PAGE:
Just because you're doing it yourself doesn't mean you have to do it by hand. For example, you can get a lot of attachments for a bobcat that can help you out with your firewood problem. Granted, you'd need to already have a bobcat to make this worthwhile. These 3D printers will eventually server a similar purpose if they can learn to make them work in more than just plastic. If you want to make a plate by yourself today, you'd need a pottery wheel and a kiln, plus the know-how to make it by hand, but with a 3D printer, you can just download a design and print it out (if you don't mind that it's going to be plastic). That might beat going to the store because you can match the rest of your decor without shopping around. If they can get the kinks worked out so that anyone can use them, 3D printers might get more people interested in making and maintaining their own things.
Is this the Dianne Feinstein version?
Right now we have a consumer culture that doesn't really teach people to make and repair their own things (which is what a 3D printing would mostly be useful for). So while a 3D printer might someday be useful for a mechanic who needs to make car parts or a shoe salesmen who needs to make a custom shoe, most people are still expecting to go to someone else to get those things. As the technology improves and can make more things (metal parts, rubber, glass, composites) and people get more used to it, we may see the market for the technology grow, assuming it isn't outlawed first.
I've been upgrading my iPhone about every two years since the first one was released. But I felt guilty about replacing my 4S with a 5S because it was still in perfect condition and it was totally adequate for all of my uses. So when it comes time to upgrade again, I will likely skip it unless there's something really fancy and new about the 6S.
American employers are so yearning to motivate young people to work in manufacturing and the skilled trades that many are willing to pay to train and recruit future laborers.
Good, let them. The "education" system couldn't be worse at teaching useful skills.
Until the IRS upgrades to the '90s and lets you use their website to file, I'm not really interested in filling out a million questions on some scammy website, or going to an accountant to fill out some basic paperwork anybody could do. It's easy enough to fill out the paper forms and mail in a check (though that is the only thing I am likely to write a check for, or put in the mail this year).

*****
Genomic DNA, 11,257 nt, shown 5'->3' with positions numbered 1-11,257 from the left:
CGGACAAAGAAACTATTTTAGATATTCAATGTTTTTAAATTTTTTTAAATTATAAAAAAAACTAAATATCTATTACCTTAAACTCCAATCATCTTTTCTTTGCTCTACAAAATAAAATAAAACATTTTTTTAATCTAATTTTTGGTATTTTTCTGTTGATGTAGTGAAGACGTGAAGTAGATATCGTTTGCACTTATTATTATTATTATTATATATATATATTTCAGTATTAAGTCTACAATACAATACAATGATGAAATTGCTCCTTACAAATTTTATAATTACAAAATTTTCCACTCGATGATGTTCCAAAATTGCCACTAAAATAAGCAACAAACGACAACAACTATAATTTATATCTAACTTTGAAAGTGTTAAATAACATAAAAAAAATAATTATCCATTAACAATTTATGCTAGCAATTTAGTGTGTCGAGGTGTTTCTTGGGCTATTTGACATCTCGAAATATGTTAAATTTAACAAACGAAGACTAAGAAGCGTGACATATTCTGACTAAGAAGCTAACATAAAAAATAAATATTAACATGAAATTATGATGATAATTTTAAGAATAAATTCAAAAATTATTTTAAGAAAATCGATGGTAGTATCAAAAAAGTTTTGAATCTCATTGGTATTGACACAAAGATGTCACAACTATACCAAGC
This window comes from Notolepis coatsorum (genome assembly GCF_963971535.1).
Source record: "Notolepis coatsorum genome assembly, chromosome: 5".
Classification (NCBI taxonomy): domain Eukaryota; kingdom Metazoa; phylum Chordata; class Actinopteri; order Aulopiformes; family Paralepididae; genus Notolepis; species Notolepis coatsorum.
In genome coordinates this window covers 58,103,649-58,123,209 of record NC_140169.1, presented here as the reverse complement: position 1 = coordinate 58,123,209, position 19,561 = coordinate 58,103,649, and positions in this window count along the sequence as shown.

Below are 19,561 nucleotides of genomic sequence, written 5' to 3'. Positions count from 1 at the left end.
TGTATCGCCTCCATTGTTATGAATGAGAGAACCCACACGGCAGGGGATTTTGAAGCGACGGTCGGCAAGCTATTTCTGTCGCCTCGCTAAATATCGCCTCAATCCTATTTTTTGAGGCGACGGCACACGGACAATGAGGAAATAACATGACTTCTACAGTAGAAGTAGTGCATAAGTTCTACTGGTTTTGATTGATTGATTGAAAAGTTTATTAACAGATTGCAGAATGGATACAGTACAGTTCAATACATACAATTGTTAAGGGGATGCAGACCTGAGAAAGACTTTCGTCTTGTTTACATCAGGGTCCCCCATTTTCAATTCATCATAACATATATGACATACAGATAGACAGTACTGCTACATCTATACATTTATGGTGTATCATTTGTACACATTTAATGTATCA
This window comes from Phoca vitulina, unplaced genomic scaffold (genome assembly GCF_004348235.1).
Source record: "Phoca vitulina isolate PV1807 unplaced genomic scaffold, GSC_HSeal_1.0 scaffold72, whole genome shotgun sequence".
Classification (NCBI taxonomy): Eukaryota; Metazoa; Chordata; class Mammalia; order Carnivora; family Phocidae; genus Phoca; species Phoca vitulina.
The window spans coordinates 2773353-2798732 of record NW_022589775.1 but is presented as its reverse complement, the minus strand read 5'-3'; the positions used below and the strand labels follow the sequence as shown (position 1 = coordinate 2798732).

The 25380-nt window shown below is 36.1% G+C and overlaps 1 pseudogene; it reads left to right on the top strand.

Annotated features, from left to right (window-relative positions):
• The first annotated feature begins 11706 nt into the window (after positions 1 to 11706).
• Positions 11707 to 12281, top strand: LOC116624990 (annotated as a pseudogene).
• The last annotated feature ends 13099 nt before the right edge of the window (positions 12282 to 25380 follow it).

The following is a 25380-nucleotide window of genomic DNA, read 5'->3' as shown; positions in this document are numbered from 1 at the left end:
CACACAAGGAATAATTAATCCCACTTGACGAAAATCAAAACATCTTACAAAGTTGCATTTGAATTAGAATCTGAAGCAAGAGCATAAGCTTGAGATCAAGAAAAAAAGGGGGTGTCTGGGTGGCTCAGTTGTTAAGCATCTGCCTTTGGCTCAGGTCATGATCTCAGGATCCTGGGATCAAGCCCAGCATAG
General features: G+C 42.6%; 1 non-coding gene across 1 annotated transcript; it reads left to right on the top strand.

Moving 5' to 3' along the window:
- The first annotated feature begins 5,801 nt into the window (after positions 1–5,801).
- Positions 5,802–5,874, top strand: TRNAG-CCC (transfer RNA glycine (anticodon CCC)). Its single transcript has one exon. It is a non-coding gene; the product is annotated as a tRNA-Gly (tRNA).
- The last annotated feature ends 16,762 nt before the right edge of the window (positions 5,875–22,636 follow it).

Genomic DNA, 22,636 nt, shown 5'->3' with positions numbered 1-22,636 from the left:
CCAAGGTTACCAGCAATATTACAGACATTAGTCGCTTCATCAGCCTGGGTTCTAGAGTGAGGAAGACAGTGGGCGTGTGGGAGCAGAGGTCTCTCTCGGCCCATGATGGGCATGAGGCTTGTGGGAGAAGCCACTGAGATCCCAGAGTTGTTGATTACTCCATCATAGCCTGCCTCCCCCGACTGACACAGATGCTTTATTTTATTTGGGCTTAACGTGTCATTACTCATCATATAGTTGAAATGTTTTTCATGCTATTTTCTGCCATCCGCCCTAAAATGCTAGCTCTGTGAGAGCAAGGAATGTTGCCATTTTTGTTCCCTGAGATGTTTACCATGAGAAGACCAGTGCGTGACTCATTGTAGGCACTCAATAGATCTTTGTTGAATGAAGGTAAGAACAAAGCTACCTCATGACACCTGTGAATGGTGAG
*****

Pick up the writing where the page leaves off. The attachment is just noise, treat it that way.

I was trying to figure out why people would say that she's connected to the NSA. I was wondering if they'd say that about anyone who served in the White House (Al Gore is on Apple's board). I guess to people subscribing to a team mentality, any member of the republican leadership must be working to promote the NSA, and all the brave democrats are fighting against it.
But in reality, it's pretty silly to think that she's going to advocate turning over all their data to the NSA just because she's on their board and has worked with the NSA in the past. It's also pretty silly to think the NSA hasn't already got that data without her help.
Ever heard of the placebo effect?
Yes, because it makes a whole lot of sense not to think of cars as technology, and Slashdot never reported on electric cars before Tesla.
This is from 2009, so they've probably done it by now.
After reading this article, there can be little doubt as to why doing things in NJ is so expensive.
You wouldn't ask why the mob is so influential, would you? This is the same kind of thing. A group of shady criminals demanding "protection money" from politicians.
The thing is this basically is a tariff war. There is no way this law would have been passed if Tesla built cars in New Jersey.
Interstate commerce means any work involving or related to the movement of persons or things across state lines. If you make a car in CA and take it to NJ, that's clearly interstate commerce, and the Federal Government is granted constitutional authority to regulate it. Maybe you are confused about what it means?